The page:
31. 31. <ul><li>When people say you got it wrong, that you made a mistake, check it out thoroughly </li></ul><ul><li>Sometimes, it can help </li></ul><ul><li>Red Hat </li></ul><ul><li>The Reluctant Interviewee </li></ul><ul><li>What do you do when they won’t talk? </li></ul><ul><li>Options: </li></ul><ul><ul><li>Call </li></ul></ul><ul><ul><li>E-mail </li></ul></ul><ul><ul><li>Letter </li></ul></ul><ul><ul><li>Certified letter: know they got it, but act of war? </li></ul></ul><ul><ul><li>Intermediary: someone they know </li></ul></ul>
  32. 32. <ul><li>Take chances </li></ul><ul><ul><li>Bridgestone/Firestone </li></ul></ul><ul><li>Don’t take no for an answer </li></ul><ul><ul><li>Surgeon General </li></ul></ul><ul><li>Go there </li></ul><ul><ul><li>Gettysburg </li></ul></ul><ul><li>Last Words of Advice </li></ul><ul><li>Bob Woodward </li></ul><ul><ul><li>Show up early </li></ul></ul><ul><li>Me </li></ul><ul><ul><li>Show up late </li></ul></ul>
  33. 33. <ul><li>When starting a new investigative business story, where do you begin? </li></ul><ul><li>The onion: otherwise known as the circling effect </li></ul><ul><li>Begin on the outside, work your way in: </li></ul><ul><ul><li>Family </li></ul></ul><ul><ul><li>Friends </li></ul></ul><ul><ul><li>Friends of friends </li></ul></ul><ul><ul><li>Customers </li></ul></ul><ul><ul><li>Suppliers </li></ul></ul><ul><ul><li>Competitors </li></ul></ul><ul><ul><li>Unions </li></ul></ul><ul><ul><li>Associations </li></ul></ul><ul><ul><li>Former employees </li></ul></ul><ul><ul><li>Current employees </li></ul></ul><ul><ul><li>Secretaries </li></ul></ul><ul><ul><li>Executives </li></ul></ul>
  34. 34. <ul><li>At their homes </li></ul><ul><li>Afterhours </li></ul><ul><li>On weekends </li></ul><ul><li>Away from places where they are monitored or overheard </li></ul><ul><ul><li>At bars </li></ul></ul><ul><ul><li>Restaurants </li></ul></ul><ul><ul><li>Bowling alleys </li></ul></ul><ul><li>Places Where People Network: </li></ul><ul><ul><li>Conventions </li></ul></ul><ul><ul><li>Industry gatherings </li></ul></ul><ul><ul><li>Trade shows </li></ul></ul><ul><ul><ul><li>Exchange business cards </li></ul></ul></ul><ul><ul><ul><li>Socialize </li></ul></ul></ul><ul><ul><ul><li>Network </li></ul></ul></ul><ul><li>Poll : Have you met sources at: </li></ul><ul><ul><li>A) Bars </li></ul></ul><ul><ul><li>B) Bowling alleys </li></ul></ul><ul><ul><li>C) Conventions </li></ul></ul><ul><ul><li>D) All of the above </li></ul></ul>
  35. 35. <ul><li>Yes, they can be a bit odd </li></ul><ul><li>But they often know their stuff because they have no other life </li></ul><ul><li>Don’t Dismiss the PR People </li></ul><ul><li>Example: secret bonuses </li></ul><ul><li>But also: AT&T cable assets </li></ul><ul><ul><li>“ You didn’t ask the right question” </li></ul></ul>Image by flickr user Meg Marco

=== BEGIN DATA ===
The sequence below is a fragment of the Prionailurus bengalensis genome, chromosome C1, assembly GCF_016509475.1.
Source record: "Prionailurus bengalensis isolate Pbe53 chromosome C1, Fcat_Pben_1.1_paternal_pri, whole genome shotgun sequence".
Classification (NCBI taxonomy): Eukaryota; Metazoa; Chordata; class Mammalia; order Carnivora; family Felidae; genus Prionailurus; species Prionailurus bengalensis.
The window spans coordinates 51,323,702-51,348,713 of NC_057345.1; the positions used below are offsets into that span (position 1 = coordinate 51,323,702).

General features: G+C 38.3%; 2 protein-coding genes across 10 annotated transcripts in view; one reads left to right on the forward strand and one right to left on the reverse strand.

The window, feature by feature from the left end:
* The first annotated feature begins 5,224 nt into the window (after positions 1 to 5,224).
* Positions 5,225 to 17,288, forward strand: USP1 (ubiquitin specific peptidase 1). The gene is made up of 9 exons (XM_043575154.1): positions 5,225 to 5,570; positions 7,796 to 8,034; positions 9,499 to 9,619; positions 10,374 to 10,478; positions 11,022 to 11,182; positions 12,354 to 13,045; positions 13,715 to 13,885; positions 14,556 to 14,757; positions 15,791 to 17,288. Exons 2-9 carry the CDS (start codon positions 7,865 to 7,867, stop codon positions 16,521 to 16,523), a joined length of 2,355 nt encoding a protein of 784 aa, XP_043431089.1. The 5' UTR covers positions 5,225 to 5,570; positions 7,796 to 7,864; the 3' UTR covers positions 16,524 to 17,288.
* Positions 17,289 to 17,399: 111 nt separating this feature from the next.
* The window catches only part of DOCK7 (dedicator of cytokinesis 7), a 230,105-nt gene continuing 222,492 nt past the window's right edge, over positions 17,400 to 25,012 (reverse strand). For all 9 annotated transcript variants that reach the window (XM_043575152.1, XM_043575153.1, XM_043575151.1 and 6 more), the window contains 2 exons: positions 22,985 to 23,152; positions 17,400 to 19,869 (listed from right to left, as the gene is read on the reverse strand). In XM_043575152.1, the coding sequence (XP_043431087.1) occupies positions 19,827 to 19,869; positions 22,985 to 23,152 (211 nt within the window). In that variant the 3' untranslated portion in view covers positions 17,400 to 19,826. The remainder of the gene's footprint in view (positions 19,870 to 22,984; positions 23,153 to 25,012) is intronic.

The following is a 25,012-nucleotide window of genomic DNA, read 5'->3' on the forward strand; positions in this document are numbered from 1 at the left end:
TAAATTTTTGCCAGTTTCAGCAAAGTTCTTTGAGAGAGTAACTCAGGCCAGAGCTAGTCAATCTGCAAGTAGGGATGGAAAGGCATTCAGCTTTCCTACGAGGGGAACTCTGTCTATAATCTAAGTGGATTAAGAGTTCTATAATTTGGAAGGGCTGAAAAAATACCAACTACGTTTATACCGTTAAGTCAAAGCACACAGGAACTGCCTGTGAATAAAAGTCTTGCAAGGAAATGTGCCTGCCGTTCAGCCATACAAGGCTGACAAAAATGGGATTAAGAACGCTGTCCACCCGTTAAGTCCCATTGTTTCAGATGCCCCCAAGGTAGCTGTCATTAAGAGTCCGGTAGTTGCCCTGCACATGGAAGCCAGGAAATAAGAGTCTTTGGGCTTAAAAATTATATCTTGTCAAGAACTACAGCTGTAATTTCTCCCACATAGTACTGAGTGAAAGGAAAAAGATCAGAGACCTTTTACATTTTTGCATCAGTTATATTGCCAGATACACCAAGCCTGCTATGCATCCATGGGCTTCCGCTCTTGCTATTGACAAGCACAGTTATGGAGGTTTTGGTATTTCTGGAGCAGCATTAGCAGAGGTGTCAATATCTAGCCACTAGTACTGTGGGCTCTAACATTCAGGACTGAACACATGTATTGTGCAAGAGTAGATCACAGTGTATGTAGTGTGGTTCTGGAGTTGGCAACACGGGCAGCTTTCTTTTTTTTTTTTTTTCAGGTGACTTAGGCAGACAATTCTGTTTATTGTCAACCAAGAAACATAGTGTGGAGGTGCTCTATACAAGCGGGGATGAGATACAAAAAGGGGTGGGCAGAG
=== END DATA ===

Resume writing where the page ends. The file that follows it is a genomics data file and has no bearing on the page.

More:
36. 36. Example: Anonymous tipster: “ How did you find me?”
  37. 38. <ul><li>No secret </li></ul><ul><li>It takes time </li></ul><ul><li>Trust </li></ul><ul><li>Willingness to protect sources </li></ul><ul><li>Are you willing to go to jail for them? </li></ul><ul><li>Poll : Y or N? </li></ul>
  38. 39. <ul><li>Exchange of information </li></ul><ul><li>Once you have information they want, then you become valuable </li></ul><ul><li>You have something to barter </li></ul><ul><li>As long as it’s not confidential information </li></ul>
  39. 40. <ul><li>Define the terms </li></ul><ul><li>Explain why it’s important to go on the record </li></ul><ul><li>Move sources up the ladder </li></ul><ul><ul><li>Off the record </li></ul></ul><ul><ul><li>On background </li></ul></ul><ul><ul><li>On the record </li></ul></ul><ul><li>Sometimes, refuse to go off the record: why? </li></ul><ul><ul><li>It can tie your hands </li></ul></ul>
  40. 41. <ul><li>Reading back quotes? </li></ul><ul><ul><li>Poll : Y or N? </li></ul></ul><ul><li>Showing stories pre publication </li></ul><ul><ul><li>Poll : Y or N? </li></ul></ul>
  41. 42. <ul><li>Do we let sources go? Do we let them change their minds? </li></ul><ul><li>Poll : Y or N? </li></ul><ul><li>My opinion: Let sources go </li></ul><ul><li>Example: AOL </li></ul>
  42. 43. <ul><li>No surprises </li></ul><ul><li>Always let them know what’s going on, even if it works against you </li></ul><ul><li>Better for them to be angry at you before publication than after, when it’s too late </li></ul><ul><li>AOL </li></ul><ul><ul><li>21-page single-spaced letter </li></ul></ul><ul><li>Credit raters </li></ul><ul><ul><li>Removed lead anecdote even though information obtained independently </li></ul></ul>